But can it occur in non-humans as well?  While comparing certain behaviours across species is always difficult, primate species such as rhesus monkeys have a similar evolutionary history to humans and may be vulnerable to the same kind of biases seen in humans.   Research looking at foraging behaviour, such as hunting for food or shelter, suggests that primates (whether human or non-human), often rely on a hot-hand strategy of assuming that resources are "clumped" together rather than being randomly distributed.  Since this strategy often leads to positive results, at least in natural settings, some researchers have suggested that the hot-hand bias arose as part of our evolutionary history.

As a test of the hot-hand bias in non-human primates, a  new study published in the Journal of Experimental Psychology:  Animal Learning and Cognition presents the results of research ooking at how rhesus monkeys forage for food.     The results suggest that the hot-hand bias may be much older than anyone realizes.   It also may provide fresh insight into how the primate mind first evolved.

A team of researchers at the University of Rochester and Clarkson University examined three rhesus monkeys with a specialized gambling task intended to test the hot-hand bias.   Using a correlated outcomes task to measure whether monkeys changed their foraging behaviour based on previous success, the researchers found that the monkeys adopted a strategy very similar to what athletes and gamblers believing in the hot hand often use.   Over hundreds of trials, the hot-hand bias appears exceptionally strong and difficult for monkeys to overcome.   Even with specialized training to teach monkeys alternative strategies, they continue to favour the hot-hand approach. 

According to lead researcher Tommy C. Blanchard, one reason for the hot-hand bias in  animals could be that limited memory span makes them more likely to depend on recent successes and less likely to learn other strategies for foraging.  While the hot-hand bias isn't always successful, it works often enough to have become an evolutionary preference for primates.   The presence of the hot-hand bias in different primate species, including humans, suggests that believing in the hot hand has a very long evolutionary history.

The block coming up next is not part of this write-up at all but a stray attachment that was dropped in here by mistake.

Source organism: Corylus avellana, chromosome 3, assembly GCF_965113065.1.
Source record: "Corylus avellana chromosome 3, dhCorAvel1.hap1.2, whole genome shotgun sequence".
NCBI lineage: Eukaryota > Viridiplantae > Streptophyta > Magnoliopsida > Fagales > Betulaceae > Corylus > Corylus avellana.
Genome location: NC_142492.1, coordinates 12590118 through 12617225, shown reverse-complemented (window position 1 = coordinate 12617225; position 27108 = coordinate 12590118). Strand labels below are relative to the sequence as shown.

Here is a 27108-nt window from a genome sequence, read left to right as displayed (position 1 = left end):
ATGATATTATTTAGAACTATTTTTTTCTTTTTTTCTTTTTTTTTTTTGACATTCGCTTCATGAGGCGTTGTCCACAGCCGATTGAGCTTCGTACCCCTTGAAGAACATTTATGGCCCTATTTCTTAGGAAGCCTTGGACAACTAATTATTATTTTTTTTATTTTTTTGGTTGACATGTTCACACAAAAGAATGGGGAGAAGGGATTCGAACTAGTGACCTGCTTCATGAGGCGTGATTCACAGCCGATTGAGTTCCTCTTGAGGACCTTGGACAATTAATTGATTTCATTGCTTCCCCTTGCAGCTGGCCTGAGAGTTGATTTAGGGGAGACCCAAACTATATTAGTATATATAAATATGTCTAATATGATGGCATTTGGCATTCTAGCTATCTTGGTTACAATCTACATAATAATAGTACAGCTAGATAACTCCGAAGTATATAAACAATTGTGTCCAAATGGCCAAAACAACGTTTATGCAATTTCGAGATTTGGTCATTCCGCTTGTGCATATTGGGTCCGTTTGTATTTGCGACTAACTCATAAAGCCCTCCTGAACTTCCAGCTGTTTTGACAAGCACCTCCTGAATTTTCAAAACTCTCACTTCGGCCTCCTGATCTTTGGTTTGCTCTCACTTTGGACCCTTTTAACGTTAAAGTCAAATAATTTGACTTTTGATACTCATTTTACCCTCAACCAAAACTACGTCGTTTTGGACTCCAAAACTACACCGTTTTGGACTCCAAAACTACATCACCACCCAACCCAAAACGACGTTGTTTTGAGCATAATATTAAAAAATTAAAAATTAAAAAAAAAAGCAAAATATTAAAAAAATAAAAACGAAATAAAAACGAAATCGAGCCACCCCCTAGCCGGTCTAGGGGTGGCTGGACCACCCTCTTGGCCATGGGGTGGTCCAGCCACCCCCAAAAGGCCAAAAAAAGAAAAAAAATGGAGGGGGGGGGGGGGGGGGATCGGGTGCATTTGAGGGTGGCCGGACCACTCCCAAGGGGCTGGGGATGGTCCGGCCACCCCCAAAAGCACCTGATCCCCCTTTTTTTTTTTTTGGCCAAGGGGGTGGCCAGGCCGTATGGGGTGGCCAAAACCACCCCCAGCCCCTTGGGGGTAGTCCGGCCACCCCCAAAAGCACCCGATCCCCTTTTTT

Since the need to forage was one of the factors that drove how our minds and brains evolved, primates (humans included) may have developed certain biases that automatically influence decision-making.   That includes relying on recent memories to find patterns in otherwise independent events (a.k.a.  the hot-hand bias).

While relying on the hot hand may have made sense with foraging behaviour in the wild, modern life is not quite so simple.   That doesn't mean that belief in the hot hand will ever go away however.  Even today, sports buffs, bloggers, and athletes all defend their own belief in "hot streaks" and denounce research studies that dare to suggest the opposite.  Gamblers still bet money on "sure things" that are more illusion than anything else, a trend that will likely continue in future.

Anyone care to bet against me?